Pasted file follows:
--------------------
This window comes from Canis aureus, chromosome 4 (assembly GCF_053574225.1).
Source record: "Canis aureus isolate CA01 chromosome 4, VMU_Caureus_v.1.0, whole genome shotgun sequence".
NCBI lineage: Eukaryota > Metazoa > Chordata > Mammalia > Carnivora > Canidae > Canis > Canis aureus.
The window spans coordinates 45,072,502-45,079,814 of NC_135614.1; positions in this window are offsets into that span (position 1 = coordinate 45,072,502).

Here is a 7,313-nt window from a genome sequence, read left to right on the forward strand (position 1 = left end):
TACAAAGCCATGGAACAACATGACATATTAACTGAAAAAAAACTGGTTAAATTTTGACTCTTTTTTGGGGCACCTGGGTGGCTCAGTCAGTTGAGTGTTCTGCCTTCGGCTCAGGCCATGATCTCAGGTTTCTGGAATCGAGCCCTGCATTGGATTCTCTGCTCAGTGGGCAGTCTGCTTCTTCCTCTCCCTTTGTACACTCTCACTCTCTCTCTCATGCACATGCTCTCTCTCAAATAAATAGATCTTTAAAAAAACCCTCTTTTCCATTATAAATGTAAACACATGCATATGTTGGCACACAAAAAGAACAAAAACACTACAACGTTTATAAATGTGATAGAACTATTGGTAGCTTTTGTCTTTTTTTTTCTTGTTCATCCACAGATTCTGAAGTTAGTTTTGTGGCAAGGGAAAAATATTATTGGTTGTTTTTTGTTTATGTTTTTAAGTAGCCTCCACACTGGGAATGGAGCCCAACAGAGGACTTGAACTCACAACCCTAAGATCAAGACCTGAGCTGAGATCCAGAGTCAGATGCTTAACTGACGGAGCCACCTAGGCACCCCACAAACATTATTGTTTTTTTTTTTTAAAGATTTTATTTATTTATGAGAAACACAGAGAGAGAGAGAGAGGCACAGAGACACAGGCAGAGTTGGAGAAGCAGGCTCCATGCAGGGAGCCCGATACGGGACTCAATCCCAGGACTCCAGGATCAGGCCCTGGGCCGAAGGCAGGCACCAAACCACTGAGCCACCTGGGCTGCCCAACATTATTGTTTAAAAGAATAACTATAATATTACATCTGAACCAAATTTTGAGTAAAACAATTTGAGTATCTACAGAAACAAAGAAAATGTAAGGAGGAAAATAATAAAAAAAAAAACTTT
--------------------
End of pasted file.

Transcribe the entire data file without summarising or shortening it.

This window comes from Canis aureus, chromosome 4 (assembly GCF_053574225.1).
Source record: "Canis aureus isolate CA01 chromosome 4, VMU_Caureus_v.1.0, whole genome shotgun sequence".
NCBI lineage: Eukaryota > Metazoa > Chordata > Mammalia > Carnivora > Canidae > Canis > Canis aureus.
The window spans coordinates 45,072,502-45,079,814 of NC_135614.1; positions in this window are offsets into that span (position 1 = coordinate 45,072,502).

Here is a 7,313-nt window from a genome sequence, read left to right on the forward strand (position 1 = left end):
TACAAAGCCATGGAACAACATGACATATTAACTGAAAAAAAACTGGTTAAATTTTGACTCTTTTTTGGGGCACCTGGGTGGCTCAGTCAGTTGAGTGTTCTGCCTTCGGCTCAGGCCATGATCTCAGGTTTCTGGAATCGAGCCCTGCATTGGATTCTCTGCTCAGTGGGCAGTCTGCTTCTTCCTCTCCCTTTGTACACTCTCACTCTCTCTCTCATGCACATGCTCTCTCTCAAATAAATAGATCTTTAAAAAAACCCTCTTTTCCATTATAAATGTAAACACATGCATATGTTGGCACACAAAAAGAACAAAAACACTACAACGTTTATAAATGTGATAGAACTATTGGTAGCTTTTGTCTTTTTTTTTCTTGTTCATCCACAGATTCTGAAGTTAGTTTTGTGGCAAGGGAAAAATATTATTGGTTGTTTTTTGTTTATGTTTTTAAGTAGCCTCCACACTGGGAATGGAGCCCAACAGAGGACTTGAACTCACAACCCTAAGATCAAGACCTGAGCTGAGATCCAGAGTCAGATGCTTAACTGACGGAGCCACCTAGGCACCCCACAAACATTATTGTTTTTTTTTTTTAAAGATTTTATTTATTTATGAGAAACACAGAGAGAGAGAGAGAGGCACAGAGACACAGGCAGAGTTGGAGAAGCAGGCTCCATGCAGGGAGCCCGATACGGGACTCAATCCCAGGACTCCAGGATCAGGCCCTGGGCCGAAGGCAGGCACCAAACCACTGAGCCACCTGGGCTGCCCAACATTATTGTTTAAAAGAATAACTATAATATTACATCTGAACCAAATTTTGAGTAAAACAATTTGAGTATCTACAGAAACAAAGAAAATGTAAGGAGGAAAATAATAAAAAAAAAAACTTT